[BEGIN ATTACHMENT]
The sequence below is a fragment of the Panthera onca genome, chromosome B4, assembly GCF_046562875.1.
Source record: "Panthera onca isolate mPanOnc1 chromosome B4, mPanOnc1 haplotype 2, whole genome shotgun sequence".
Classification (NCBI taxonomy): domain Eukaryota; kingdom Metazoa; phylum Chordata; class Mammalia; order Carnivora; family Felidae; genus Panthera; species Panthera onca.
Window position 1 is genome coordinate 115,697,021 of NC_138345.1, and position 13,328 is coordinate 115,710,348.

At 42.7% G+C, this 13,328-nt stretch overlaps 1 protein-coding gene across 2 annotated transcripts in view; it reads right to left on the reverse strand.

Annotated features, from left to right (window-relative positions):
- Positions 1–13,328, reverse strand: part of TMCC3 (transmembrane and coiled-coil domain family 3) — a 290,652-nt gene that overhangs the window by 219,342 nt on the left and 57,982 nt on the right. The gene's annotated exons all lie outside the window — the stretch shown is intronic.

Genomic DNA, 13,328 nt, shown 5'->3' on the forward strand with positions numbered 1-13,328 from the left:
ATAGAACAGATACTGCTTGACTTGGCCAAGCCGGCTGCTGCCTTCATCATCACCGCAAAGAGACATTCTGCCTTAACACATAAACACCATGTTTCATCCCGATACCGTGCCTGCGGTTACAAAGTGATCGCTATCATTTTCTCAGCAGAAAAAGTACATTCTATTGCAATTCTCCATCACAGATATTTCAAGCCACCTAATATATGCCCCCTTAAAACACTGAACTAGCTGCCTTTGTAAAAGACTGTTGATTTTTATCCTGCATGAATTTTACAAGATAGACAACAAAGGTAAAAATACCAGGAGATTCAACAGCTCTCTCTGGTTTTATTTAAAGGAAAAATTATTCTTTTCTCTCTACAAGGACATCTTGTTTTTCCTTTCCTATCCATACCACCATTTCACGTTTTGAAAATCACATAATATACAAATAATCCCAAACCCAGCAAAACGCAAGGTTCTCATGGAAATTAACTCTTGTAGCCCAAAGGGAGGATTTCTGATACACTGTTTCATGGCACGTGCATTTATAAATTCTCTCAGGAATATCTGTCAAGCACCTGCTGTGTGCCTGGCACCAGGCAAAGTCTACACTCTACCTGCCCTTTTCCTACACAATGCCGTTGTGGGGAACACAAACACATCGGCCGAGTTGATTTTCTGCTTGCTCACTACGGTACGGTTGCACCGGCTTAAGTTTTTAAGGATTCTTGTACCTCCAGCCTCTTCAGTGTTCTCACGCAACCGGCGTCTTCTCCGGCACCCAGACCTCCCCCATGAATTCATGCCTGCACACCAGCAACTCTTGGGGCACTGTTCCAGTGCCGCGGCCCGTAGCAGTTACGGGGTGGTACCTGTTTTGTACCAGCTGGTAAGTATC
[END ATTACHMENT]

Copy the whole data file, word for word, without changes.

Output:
The sequence below is a fragment of the Panthera onca genome, chromosome B4, assembly GCF_046562875.1.
Source record: "Panthera onca isolate mPanOnc1 chromosome B4, mPanOnc1 haplotype 2, whole genome shotgun sequence".
Classification (NCBI taxonomy): domain Eukaryota; kingdom Metazoa; phylum Chordata; class Mammalia; order Carnivora; family Felidae; genus Panthera; species Panthera onca.
Window position 1 is genome coordinate 115,697,021 of NC_138345.1, and position 13,328 is coordinate 115,710,348.

At 42.7% G+C, this 13,328-nt stretch overlaps 1 protein-coding gene across 2 annotated transcripts in view; it reads right to left on the reverse strand.

Annotated features, from left to right (window-relative positions):
- Positions 1–13,328, reverse strand: part of TMCC3 (transmembrane and coiled-coil domain family 3) — a 290,652-nt gene that overhangs the window by 219,342 nt on the left and 57,982 nt on the right. The gene's annotated exons all lie outside the window — the stretch shown is intronic.

Genomic DNA, 13,328 nt, shown 5'->3' on the forward strand with positions numbered 1-13,328 from the left:
ATAGAACAGATACTGCTTGACTTGGCCAAGCCGGCTGCTGCCTTCATCATCACCGCAAAGAGACATTCTGCCTTAACACATAAACACCATGTTTCATCCCGATACCGTGCCTGCGGTTACAAAGTGATCGCTATCATTTTCTCAGCAGAAAAAGTACATTCTATTGCAATTCTCCATCACAGATATTTCAAGCCACCTAATATATGCCCCCTTAAAACACTGAACTAGCTGCCTTTGTAAAAGACTGTTGATTTTTATCCTGCATGAATTTTACAAGATAGACAACAAAGGTAAAAATACCAGGAGATTCAACAGCTCTCTCTGGTTTTATTTAAAGGAAAAATTATTCTTTTCTCTCTACAAGGACATCTTGTTTTTCCTTTCCTATCCATACCACCATTTCACGTTTTGAAAATCACATAATATACAAATAATCCCAAACCCAGCAAAACGCAAGGTTCTCATGGAAATTAACTCTTGTAGCCCAAAGGGAGGATTTCTGATACACTGTTTCATGGCACGTGCATTTATAAATTCTCTCAGGAATATCTGTCAAGCACCTGCTGTGTGCCTGGCACCAGGCAAAGTCTACACTCTACCTGCCCTTTTCCTACACAATGCCGTTGTGGGGAACACAAACACATCGGCCGAGTTGATTTTCTGCTTGCTCACTACGGTACGGTTGCACCGGCTTAAGTTTTTAAGGATTCTTGTACCTCCAGCCTCTTCAGTGTTCTCACGCAACCGGCGTCTTCTCCGGCACCCAGACCTCCCCCATGAATTCATGCCTGCACACCAGCAACTCTTGGGGCACTGTTCCAGTGCCGCGGCCCGTAGCAGTTACGGGGTGGTACCTGTTTTGTACCAGCTGGTAAGTATC